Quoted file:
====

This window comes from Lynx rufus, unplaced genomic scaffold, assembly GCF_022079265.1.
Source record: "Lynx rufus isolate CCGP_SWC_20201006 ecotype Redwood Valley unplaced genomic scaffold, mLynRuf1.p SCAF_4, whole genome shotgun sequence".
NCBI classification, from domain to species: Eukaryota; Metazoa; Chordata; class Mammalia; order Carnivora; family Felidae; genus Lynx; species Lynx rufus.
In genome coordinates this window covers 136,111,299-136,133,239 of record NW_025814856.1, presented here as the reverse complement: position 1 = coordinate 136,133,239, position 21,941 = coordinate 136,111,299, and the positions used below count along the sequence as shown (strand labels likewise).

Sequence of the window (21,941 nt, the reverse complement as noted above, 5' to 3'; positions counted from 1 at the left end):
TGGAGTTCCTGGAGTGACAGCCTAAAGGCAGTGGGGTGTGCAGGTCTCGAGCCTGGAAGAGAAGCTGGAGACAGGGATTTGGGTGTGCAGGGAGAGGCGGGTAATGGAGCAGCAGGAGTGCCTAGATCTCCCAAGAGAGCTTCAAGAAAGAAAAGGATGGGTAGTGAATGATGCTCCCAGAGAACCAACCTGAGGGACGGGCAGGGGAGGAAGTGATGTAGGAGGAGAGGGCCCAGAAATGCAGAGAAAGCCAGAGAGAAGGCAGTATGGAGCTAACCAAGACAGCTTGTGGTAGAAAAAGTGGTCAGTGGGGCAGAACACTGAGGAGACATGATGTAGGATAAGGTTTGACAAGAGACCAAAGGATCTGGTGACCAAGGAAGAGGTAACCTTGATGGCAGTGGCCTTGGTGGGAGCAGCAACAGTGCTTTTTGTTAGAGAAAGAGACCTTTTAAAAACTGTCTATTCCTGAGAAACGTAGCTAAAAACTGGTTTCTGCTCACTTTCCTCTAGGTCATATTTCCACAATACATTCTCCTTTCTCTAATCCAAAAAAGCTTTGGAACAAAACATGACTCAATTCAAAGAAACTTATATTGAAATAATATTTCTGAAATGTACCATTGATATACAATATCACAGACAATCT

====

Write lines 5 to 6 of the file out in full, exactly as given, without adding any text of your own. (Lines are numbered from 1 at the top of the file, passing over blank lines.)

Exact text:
Sequence of the window (21,941 nt, the reverse complement as noted above, 5' to 3'; positions counted from 1 at the left end):
TGGAGTTCCTGGAGTGACAGCCTAAAGGCAGTGGGGTGTGCAGGTCTCGAGCCTGGAAGAGAAGCTGGAGACAGGGATTTGGGTGTGCAGGGAGAGGCGGGTAATGGAGCAGCAGGAGTGCCTAGATCTCCCAAGAGAGCTTCAAGAAAGAAAAGGATGGGTAGTGAATGATGCTCCCAGAGAACCAACCTGAGGGACGGGCAGGGGAGGAAGTGATGTAGGAGGAGAGGGCCCAGAAATGCAGAGAAAGCCAGAGAGAAGGCAGTATGGAGCTAACCAAGACAGCTTGTGGTAGAAAAAGTGGTCAGTGGGGCAGAACACTGAGGAGACATGATGTAGGATAAGGTTTGACAAGAGACCAAAGGATCTGGTGACCAAGGAAGAGGTAACCTTGATGGCAGTGGCCTTGGTGGGAGCAGCAACAGTGCTTTTTGTTAGAGAAAGAGACCTTTTAAAAACTGTCTATTCCTGAGAAACGTAGCTAAAAACTGGTTTCTGCTCACTTTCCTCTAGGTCATATTTCCACAATACATTCTCCTTTCTCTAATCCAAAAAAGCTTTGGAACAAAACATGACTCAATTCAAAGAAACTTATATTGAAATAATATTTCTGAAATGTACCATTGATATACAATATCACAGACAATCT